2. Thiele, Henrik & Wambach, Achim, 1999. "Wealth Effects in the Principal Agent Model," Journal of Economic Theory, Elsevier, vol. 89(2), pages 247-260, December.
    3. Stiglitz, Joseph E & Weiss, Andrew, 1981. "Credit Rationing in Markets with Imperfect Information," American Economic Review, American Economic Association, vol. 71(3), pages 393-410, June.
    4. Kochar, Anjini, 1997. "An empirical investigation of rationing constraints in rural credit markets in India," Journal of Development Economics, Elsevier, vol. 53(2), pages 339-371, August.
    5. Efraín Gonzales de Olarte, 1996. "El Ajuste Estructural y los Campesinos," Libros no PUCP / Books other publishers, Otras editoriales / Other publishers, edition 1, number otr-1996-04, February.
    6. Conning, Jonathan, 1999. "Outreach, sustainability and leverage in monitored and peer-monitored lending," Journal of Development Economics, Elsevier, vol. 60(1), pages 51-77, October.
    7. Christian Gollier, 2004. "The Economics of Risk and Time," MIT Press Books, The MIT Press, edition 1, volume 1, number 0262572249, January.
    8. Bell, Clive & Srinivasan, T N & Udry, Christopher, 1997. "Rationing, Spillover, and Interlinking in Credit Markets: The Case of Rural Punjab," Oxford Economic Papers, Oxford University Press, vol. 49(4), pages 557-585, October.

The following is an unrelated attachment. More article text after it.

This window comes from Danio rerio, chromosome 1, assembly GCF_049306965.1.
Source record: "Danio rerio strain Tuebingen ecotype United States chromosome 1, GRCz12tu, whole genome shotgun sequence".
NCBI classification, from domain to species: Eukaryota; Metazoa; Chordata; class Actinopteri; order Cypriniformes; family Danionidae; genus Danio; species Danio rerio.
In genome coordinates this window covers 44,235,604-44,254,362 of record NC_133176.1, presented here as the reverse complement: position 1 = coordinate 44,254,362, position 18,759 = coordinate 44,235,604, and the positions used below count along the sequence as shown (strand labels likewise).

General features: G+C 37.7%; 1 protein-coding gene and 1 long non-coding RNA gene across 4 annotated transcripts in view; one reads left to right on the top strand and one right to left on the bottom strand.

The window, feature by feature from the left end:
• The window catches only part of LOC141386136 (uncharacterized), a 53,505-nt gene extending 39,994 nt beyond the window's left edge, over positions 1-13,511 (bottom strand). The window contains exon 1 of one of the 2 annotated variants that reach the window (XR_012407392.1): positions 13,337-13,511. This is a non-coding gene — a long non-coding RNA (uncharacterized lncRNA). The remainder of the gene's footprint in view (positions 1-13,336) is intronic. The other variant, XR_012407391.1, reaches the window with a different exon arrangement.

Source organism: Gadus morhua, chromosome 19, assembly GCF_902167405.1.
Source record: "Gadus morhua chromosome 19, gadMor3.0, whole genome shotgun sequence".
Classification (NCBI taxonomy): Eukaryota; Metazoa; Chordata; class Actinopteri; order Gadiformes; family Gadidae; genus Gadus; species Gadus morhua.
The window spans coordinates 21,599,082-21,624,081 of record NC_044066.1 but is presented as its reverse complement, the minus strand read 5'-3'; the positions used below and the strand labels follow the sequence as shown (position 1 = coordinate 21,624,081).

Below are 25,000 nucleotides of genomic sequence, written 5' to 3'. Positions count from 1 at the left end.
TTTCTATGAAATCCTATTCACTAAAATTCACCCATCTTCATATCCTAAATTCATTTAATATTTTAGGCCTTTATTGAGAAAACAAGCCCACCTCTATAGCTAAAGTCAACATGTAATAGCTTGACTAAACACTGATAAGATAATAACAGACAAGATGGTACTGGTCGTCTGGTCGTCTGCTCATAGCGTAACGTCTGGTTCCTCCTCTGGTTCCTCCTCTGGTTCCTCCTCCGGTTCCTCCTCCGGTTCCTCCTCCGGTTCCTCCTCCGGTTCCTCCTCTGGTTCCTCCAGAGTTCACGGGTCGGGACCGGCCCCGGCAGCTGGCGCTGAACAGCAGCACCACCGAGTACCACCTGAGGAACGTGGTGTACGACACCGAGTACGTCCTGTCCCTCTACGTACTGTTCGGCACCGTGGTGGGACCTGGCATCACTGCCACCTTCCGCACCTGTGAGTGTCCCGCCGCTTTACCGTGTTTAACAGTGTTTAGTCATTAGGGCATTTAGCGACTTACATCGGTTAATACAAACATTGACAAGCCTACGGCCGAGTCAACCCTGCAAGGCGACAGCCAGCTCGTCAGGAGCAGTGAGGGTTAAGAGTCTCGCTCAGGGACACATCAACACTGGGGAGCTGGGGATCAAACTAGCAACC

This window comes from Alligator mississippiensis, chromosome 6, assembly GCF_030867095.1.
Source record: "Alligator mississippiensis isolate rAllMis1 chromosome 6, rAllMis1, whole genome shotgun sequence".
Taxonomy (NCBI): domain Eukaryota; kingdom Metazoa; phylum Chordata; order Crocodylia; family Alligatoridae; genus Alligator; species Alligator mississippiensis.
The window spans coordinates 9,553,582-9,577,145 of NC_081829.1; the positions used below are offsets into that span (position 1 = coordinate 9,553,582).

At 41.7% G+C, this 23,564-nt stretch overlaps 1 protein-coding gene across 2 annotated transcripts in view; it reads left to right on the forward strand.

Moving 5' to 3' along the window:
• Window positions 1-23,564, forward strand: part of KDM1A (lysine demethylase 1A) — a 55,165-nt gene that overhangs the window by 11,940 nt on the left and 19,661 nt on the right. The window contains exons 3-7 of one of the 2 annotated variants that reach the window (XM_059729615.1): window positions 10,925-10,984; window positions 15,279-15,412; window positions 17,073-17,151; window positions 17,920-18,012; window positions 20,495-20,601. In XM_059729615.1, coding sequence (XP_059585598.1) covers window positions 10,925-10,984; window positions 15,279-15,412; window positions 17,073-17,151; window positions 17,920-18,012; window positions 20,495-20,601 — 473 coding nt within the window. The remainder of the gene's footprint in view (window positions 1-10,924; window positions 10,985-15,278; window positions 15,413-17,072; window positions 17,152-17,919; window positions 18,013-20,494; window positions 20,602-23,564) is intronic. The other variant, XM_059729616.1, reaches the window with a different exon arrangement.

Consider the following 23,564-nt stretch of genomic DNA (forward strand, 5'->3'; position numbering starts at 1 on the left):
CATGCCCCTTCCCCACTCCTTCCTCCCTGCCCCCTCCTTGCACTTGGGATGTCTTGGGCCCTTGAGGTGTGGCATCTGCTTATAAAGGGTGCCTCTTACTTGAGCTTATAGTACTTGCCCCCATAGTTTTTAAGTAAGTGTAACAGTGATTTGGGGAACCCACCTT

9. Carter, Michael R., 1988. "Equilibrium credit rationing of small farm agriculture," Journal of Development Economics, Elsevier, vol. 28(1), pages 83-103, February.
    10. Barham, Bradford L. & Boucher, Stephen & Carter, Michael R., 1996. "Credit constraints, credit unions, and small-scale producers in Guatemala," World Development, Elsevier, vol. 24(5), pages 793-806, May.
    Full references (including those not matched with items on IDEAS)

    Citations

    Citations are extracted by the CitEc Project, subscribe to its RSS feed for this item.
    as